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The French Cycling Union (UNCP) is pushing authorities to allow professional riders to train outside, but not everyone is happy at the prospect.
Over the weekend, the UNCP wrote to the French Ministry of Sports seeking dispensation to allow French pros to train outdoors while the rest of the nation remains under strict lockdown protocol. With riders currently stuck putting in painfully high hours on the indoor trainer, it would be expected that the news would have been met with a ripple of applause. That’s not the case for Romain Bardet (AG2R-La Mondiale) and Lilian Calmejane (Total Direct Energie).
“Everyone is tired of confinement,” Bardet said Tuesday. “If pros are going to ride, amateurs will want to do it, too. And while there is talk of a drop in respect for the rules, the message would not be positive. Now is not the time for selfishness.”
Racing is still seemingly still a distant speck on the horizon after the early season was shuttered due to coronavirus. The Tour de France is currently the first date in the WorldTour calendar, June 27, though recent reports suggest that the Tour will be pushed back by one month, to late July, in a bid to ensure health and safety.
“There is no urgency to obtain a waiver for the right to ride on the road,” Bardet told LeMonde. “This will only be important when we have a recovery schedule.”
Calmejane, whose ProTour team receives automatic invitations to the Tour de France, is of a similar opinion to Bardet.
“If we stay in general confinement, I don’t see why the pro cyclists could come out in complete freedom before everyone else, whereas we don’t have any competition before July,” Calmejane told L’Equipe. “At some point, you have to lead by example. Unity is also what makes us get out of the crisis without too much damage.”
France is one of many European nations that has imposed strict lockdown measures, with residents only allowed out of home isolation for essential travel, key work functions, or exercise within one kilometer of the home. While French workers such as builders and farmers are free to leave quarantine to carry out their work, professional cyclists are still bound indoors, to the trainer.
The French restrictions currently only extend to April 15, though it is more likely than not that the lockdown will be prolonged. In fear of the measures being lengthened, the UNCP wrote to the French Ministry of Sport requesting an exemption for professional riders to train.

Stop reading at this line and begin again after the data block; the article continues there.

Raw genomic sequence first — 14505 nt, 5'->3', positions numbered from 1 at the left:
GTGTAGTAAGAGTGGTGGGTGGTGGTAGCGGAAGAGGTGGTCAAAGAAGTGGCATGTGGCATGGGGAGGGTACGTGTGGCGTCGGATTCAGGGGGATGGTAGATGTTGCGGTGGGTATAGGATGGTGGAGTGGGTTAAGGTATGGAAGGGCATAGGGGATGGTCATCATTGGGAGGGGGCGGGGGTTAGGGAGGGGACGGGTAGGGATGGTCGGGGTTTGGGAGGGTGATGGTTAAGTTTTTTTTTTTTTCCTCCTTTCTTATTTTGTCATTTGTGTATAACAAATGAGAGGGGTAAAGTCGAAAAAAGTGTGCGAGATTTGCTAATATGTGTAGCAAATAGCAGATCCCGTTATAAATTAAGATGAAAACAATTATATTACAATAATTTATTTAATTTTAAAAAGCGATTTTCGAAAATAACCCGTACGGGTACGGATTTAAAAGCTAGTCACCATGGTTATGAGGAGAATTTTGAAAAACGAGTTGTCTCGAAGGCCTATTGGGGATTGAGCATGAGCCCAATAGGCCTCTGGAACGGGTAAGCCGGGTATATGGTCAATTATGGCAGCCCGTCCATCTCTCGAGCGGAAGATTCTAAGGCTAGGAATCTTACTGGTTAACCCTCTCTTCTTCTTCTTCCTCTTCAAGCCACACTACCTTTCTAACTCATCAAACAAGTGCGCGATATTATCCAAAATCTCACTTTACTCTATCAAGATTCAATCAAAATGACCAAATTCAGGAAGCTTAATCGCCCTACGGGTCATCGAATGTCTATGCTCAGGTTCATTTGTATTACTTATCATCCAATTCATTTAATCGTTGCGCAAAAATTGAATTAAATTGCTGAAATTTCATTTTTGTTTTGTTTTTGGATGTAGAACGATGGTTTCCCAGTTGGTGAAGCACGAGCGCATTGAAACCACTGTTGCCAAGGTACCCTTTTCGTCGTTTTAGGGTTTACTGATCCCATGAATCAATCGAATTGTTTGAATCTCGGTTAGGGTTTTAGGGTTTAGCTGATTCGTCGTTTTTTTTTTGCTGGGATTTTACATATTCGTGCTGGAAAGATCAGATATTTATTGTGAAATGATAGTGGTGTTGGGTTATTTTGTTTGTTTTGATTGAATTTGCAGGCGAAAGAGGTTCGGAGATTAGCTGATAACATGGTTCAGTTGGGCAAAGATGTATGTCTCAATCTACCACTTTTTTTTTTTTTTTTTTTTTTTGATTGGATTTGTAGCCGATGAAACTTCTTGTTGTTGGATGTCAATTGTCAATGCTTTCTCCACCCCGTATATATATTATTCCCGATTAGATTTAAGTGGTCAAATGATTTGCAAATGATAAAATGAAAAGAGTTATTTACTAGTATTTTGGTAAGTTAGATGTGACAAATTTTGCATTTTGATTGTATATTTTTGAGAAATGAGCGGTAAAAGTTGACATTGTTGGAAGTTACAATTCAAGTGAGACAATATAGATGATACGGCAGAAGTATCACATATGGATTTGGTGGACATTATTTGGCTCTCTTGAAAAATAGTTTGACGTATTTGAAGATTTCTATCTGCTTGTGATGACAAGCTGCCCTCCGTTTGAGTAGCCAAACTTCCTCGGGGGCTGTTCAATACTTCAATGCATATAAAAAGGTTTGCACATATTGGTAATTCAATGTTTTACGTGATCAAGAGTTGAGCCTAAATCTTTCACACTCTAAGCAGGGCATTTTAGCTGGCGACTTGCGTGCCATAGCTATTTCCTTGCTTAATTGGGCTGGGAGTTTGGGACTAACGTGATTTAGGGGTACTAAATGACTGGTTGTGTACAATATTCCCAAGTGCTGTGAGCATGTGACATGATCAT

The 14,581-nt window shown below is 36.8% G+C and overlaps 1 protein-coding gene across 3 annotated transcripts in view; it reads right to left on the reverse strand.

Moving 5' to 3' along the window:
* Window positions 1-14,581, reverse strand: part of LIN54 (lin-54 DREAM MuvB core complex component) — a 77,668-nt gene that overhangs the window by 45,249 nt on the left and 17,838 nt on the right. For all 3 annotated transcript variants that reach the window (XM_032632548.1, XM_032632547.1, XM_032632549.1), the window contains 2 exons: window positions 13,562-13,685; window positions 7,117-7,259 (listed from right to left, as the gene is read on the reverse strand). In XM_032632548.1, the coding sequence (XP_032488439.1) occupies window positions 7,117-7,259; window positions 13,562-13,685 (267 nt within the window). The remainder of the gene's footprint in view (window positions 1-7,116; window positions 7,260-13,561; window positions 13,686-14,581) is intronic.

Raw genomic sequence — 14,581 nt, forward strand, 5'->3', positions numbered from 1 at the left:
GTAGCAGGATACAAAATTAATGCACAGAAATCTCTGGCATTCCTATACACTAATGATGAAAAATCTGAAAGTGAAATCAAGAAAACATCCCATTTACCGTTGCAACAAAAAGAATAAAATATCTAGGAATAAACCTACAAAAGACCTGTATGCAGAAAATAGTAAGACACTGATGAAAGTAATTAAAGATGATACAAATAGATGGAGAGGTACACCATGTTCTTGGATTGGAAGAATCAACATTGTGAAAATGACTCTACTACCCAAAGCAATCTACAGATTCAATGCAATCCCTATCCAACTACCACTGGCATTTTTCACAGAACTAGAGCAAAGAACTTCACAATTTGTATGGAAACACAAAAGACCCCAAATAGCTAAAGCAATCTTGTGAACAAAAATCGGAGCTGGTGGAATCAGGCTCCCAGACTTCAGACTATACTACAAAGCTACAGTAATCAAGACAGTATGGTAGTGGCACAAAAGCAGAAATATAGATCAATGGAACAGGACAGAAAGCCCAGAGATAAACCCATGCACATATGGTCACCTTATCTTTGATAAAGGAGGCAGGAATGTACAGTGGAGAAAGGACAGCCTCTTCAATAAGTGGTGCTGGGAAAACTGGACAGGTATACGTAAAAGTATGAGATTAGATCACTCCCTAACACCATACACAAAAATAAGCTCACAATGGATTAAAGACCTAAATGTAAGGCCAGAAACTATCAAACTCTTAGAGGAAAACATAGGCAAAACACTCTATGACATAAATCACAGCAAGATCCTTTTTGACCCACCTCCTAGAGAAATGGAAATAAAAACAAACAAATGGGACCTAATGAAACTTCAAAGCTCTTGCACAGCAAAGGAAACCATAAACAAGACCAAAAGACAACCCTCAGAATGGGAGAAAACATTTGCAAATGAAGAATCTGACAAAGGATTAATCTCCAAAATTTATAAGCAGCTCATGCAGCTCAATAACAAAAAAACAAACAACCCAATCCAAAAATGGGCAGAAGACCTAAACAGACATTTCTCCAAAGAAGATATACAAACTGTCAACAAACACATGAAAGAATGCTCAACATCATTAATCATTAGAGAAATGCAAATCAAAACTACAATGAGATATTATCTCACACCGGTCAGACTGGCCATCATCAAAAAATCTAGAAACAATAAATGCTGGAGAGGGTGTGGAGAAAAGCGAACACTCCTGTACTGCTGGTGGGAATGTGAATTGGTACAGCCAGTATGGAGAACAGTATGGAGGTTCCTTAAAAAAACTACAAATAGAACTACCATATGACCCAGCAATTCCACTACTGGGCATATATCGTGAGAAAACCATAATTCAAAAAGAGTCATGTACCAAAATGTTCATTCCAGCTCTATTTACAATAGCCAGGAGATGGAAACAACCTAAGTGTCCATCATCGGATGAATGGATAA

“We are simply asking to be considered as workers,” Pascal Chanteur, president of the UNCP said this weekend.
“The Minister of Agriculture calls people to go and help the market gardeners: the riders must not be considered as French sub-citizens,” he told L’Equipe. “If nothing is done, I fear an economic disaster. The job of the cyclist is precarious today, employees are in difficulty. Jobs will be lost. ”
Riders in France are among the hardest hit in Europe. Along with France, cycling hot spots Spain, Italy and Andorra also have strict no-ride policies. However, Belgium, Holland and the UK are among a number of countries where riding on the open road is still allowed.
The disparity in conditions has recently led Belgian rider Oliver Naesen to set his Strava account to private in order to stem criticism he had been receiving from those unaware of local regulations or jealous of his freedom to train. The use of social media sites such as Strava has highlighted the differing conditions across Europe, leaving French riders frustrated.
“The gap between them and us is widening,” Adrien Petit (Total Direct Energie) told L’Equipe, Saturday. “The situation is becoming burdensome. When I see that the employees on the building sites or the deliverers make their trade, I tell myself that by putting a few restrictions, one could almost do the same.”
The verdict of the French Ministry of Sport has still yet to be delivered, and for now, riders are making do with indoor trainers and Zwift. Whether the authorities lift restrictions on French pros or not, it looks like not all the riders will be happy with the verdict.